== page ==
Many languages, such as Latin or even Persian (which many Iranian students are more conversant with), do not have many exceptions to their rules (Rich 2008: 544).
Though these rules are majorly flexed because they are aimed at facilitating the understanding of English for learners, they sometimes end up being more complex and sophisticated for most Iranian students when comprehending the second and third conditionals (Jones 2010: 1).
This is the problem experienced with Advanced Grammar in Use because its comprehension of the second and third conditionals is heavily reliant on understanding English grammar rules. For instance, in explaining the rules of the real conditional sentences in Unit 86, the author explains that “unless” and “if” can be used interchangeably, though they do not necessarily have the same meaning (Hewings 2005: 172).
Understanding when to use “unless” and “if” can be understood from English language comprehension. However, this is normally not as simple as it sounds because the approach is not admissible for Iranian students, since they do not have a strong command of English in the first place.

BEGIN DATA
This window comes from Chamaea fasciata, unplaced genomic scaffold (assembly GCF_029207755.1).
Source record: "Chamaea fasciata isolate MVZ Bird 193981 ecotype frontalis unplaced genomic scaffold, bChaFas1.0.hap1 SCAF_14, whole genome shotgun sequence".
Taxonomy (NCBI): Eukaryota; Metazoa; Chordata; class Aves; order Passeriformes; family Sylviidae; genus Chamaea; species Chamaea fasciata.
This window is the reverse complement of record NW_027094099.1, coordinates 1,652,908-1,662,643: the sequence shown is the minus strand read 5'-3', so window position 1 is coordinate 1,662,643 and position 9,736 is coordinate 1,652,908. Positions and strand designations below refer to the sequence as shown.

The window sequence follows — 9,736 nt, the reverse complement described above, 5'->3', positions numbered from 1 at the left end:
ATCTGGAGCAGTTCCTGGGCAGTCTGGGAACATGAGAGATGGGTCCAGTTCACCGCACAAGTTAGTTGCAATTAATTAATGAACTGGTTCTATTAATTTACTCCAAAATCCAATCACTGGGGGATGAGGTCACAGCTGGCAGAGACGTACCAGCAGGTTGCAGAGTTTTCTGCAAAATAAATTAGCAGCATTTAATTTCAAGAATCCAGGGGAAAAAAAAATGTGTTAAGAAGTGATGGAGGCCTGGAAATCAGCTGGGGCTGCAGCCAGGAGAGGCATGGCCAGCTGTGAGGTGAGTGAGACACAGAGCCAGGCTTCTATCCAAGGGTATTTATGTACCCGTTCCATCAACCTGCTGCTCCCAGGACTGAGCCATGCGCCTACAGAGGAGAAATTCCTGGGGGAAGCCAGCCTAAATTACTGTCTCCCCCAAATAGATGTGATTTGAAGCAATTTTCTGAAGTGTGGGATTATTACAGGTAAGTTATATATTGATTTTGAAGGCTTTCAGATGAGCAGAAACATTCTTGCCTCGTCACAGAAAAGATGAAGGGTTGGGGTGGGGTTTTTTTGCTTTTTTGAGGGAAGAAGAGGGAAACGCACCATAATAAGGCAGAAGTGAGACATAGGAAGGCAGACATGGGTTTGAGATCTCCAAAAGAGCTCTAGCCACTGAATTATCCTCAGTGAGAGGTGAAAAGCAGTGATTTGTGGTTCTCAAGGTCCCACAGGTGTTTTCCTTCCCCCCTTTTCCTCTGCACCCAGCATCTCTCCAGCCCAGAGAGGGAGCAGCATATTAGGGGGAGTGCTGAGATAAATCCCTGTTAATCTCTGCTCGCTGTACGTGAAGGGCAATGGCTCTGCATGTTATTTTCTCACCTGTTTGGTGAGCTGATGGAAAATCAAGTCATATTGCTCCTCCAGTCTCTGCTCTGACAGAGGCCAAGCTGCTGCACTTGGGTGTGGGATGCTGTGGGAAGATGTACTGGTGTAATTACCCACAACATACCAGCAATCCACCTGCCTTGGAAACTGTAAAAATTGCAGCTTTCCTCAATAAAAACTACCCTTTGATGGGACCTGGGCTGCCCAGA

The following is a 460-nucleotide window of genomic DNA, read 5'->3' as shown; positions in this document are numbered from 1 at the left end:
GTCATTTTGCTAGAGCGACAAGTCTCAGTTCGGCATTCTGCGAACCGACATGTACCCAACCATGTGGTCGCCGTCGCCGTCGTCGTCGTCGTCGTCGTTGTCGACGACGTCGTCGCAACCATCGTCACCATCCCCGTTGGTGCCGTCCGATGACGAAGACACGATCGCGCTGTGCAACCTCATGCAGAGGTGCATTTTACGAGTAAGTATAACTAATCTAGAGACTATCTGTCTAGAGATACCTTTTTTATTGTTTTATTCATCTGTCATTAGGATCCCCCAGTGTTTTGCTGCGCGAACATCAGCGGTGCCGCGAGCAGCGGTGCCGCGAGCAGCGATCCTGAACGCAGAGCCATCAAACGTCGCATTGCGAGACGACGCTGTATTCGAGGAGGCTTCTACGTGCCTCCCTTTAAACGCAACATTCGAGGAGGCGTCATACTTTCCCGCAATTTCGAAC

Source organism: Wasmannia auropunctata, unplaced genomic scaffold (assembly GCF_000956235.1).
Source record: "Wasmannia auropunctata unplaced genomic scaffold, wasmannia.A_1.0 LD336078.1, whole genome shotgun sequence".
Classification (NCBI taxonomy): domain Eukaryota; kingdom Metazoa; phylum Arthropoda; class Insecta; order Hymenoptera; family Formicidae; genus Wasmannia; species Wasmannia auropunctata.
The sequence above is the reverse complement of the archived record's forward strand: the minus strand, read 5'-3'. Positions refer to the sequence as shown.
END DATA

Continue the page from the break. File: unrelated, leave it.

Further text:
Some Iranian students have often identified that the application of grammatical rules in the second conditional amount to a blockage of thought (Jones 2010: 1).
For example, in the real life application of tenses, the uses of past tense in hypothetical situations seem not to apply all times. For instance, many Iranian students have often identified that when they come across native English speakers, they are often confused by the fact that they do not really observe the rule of using past tenses in hypothetical situations (Jones 2010: 1).
The way native speakers pick their verb of choice when using the second conditional, therefore, seems somewhat perplexing for most Iranian students because, even from the above example, it is difficult to establish whether there is also an exceptional rule in English which states that when the verb is happening at present, a present tense should be used (Baecker 1995).
In How English Works, the comprehension of English rules cannot be overemphasized, especially when determining the right tense use in the second and third conditionals because the determinations of the right tense is entirely a matter of proper comprehension of the right English rule.
For instance, in the third sentence of page 263, the authors use “should” and “would” interchangeably to represent unreal situations in the second and third conditionals, but later acknowledge that there are unique situations where “would” is more suitable than “should”.
The explanation stems from “would” being more common than “should”. In comprehending tense use in the second and third conditionals, such “grey” areas prove problematic for Iranian students.